No. 2010/84 - New York City, United States- September 23, 2010
Check Against Delivery
It gives me great pleasure to address the United Nations Democracy Caucus. This event, organized in partnership with the Council of Women World Leaders, provides an excellent forum to discuss some of the crucial issues facing democratic countries.
The role of women in the development and support of democratic systems, and the diminishing space for civil society worldwide, are two issues of particular interest to Canada.
This meeting comes at a time when democracy is being challenged around the world, and we, as members of the Community of Democracies, must realize that our fundamental values and principles cannot be taken for granted.
Democracy must be protected and strengthened. It affords a quality of life that no other system of government can rival. It allows citizens—women and men—to have a say in the decisions that affect their lives and to hold their governments to account.
This is why the promotion of equality between men and women informs Canadian policy at home and abroad.
We are committed to encouraging women’s active engagement in leadership and decision making in democratic governance, in corporate leadership and in all other aspects of society. The participation of both women and men in policy development, budget and program decisions ensures better management of economic and social resources.
Canada is funding a number of projects around the world to back its vision. We support, for example, voter education for women and programs to enhance gender equality in Africa, as well as the women’s secretariats in Latin America.
We are all aware that to take root around the world, democracy and equality should be actively supported. And this effort should be a collective one. The Community of Democracies is a key institution for fostering effective collaboration between democratic states. We welcome the initiative to establish a new Community of Democracies working group on gender equality and women’s rights.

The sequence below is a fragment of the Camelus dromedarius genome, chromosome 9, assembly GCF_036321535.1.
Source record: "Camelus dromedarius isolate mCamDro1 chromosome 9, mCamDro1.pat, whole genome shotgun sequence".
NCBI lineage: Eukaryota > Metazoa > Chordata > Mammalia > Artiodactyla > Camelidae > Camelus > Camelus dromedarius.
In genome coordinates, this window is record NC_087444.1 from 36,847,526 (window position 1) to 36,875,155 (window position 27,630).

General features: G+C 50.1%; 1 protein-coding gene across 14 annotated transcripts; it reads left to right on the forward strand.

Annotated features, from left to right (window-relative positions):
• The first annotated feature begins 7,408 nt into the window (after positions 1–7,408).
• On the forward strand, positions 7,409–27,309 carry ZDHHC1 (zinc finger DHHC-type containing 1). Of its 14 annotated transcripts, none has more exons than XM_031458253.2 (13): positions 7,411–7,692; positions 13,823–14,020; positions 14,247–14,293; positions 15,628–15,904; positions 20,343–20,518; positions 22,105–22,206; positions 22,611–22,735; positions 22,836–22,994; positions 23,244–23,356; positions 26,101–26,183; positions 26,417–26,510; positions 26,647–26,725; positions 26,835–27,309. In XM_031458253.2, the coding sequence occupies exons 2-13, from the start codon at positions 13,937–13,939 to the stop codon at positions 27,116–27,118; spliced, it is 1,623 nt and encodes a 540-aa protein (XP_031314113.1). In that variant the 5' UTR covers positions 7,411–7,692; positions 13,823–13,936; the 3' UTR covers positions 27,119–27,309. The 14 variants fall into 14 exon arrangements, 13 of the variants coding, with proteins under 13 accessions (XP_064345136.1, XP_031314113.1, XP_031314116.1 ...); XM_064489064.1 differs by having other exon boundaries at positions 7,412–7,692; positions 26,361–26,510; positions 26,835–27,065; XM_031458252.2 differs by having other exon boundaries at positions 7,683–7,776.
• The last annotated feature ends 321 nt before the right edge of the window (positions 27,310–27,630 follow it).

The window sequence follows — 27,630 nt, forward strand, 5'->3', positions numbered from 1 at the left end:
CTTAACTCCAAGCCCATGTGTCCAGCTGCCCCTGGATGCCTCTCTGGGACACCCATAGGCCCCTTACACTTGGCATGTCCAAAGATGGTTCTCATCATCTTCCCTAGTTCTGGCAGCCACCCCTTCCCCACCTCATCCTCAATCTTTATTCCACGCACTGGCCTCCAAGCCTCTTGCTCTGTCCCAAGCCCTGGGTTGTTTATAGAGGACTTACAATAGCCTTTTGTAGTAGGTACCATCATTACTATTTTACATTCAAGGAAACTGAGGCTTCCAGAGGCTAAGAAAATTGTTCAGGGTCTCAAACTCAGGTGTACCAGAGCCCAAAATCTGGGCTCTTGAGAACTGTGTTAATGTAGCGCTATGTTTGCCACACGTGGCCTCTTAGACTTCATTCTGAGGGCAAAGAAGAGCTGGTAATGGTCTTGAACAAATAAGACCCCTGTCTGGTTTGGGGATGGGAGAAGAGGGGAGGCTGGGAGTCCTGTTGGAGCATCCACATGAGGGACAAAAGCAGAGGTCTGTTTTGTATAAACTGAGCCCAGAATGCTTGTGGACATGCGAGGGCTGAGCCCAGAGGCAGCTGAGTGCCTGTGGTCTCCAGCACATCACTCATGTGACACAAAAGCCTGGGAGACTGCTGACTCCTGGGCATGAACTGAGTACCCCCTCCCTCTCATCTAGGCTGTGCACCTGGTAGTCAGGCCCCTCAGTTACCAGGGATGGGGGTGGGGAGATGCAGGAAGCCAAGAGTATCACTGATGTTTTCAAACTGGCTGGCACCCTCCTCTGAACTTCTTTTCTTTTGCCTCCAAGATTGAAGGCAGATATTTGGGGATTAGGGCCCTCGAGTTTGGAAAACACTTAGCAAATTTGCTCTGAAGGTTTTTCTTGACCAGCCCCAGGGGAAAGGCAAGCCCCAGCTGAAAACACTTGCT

Canada is doing its part in the Community of Democracies, serving as chair of the Working Group on Enabling and Protecting Civil Society, a committee that is addressing the growing trend toward laws that restrict civil society.
Over the past decade, the intellectual and legal space that allows our civil society partners to play their crucial roles in the democratic world has come under attack. We find it disturbing that an increasing number of countries around the world are adopting and implementing laws to silence and restrict democracy advocates.
A vibrant, pluralistic civil society is essential to a healthy democracy: civil society enables citizens to be more effective participants in political life.
And beyond its role as a check on and monitor of government, civil society is a bridge that allows governments to connect to the people they serve.
These restrictive laws undermine human rights.
As member states of the Community of Democracies, we must stand united in our opposition to these encroachments on fundamental rights. Our message must be clear: restricting freedom of association and expression erodes two of the central pillars of democracy.
The Working Group on Enabling and Protecting Civil Society, which Canada chairs, is a concrete and practical way for us to work together to stop the assault on democratic space.
In closing, I would like to thank Lithuania for its excellent work during its presidency of the Community of Democracies, and I particularly thank Dalia Grybauskaité [President of Lithuania] for chairing and organizing today’s important session.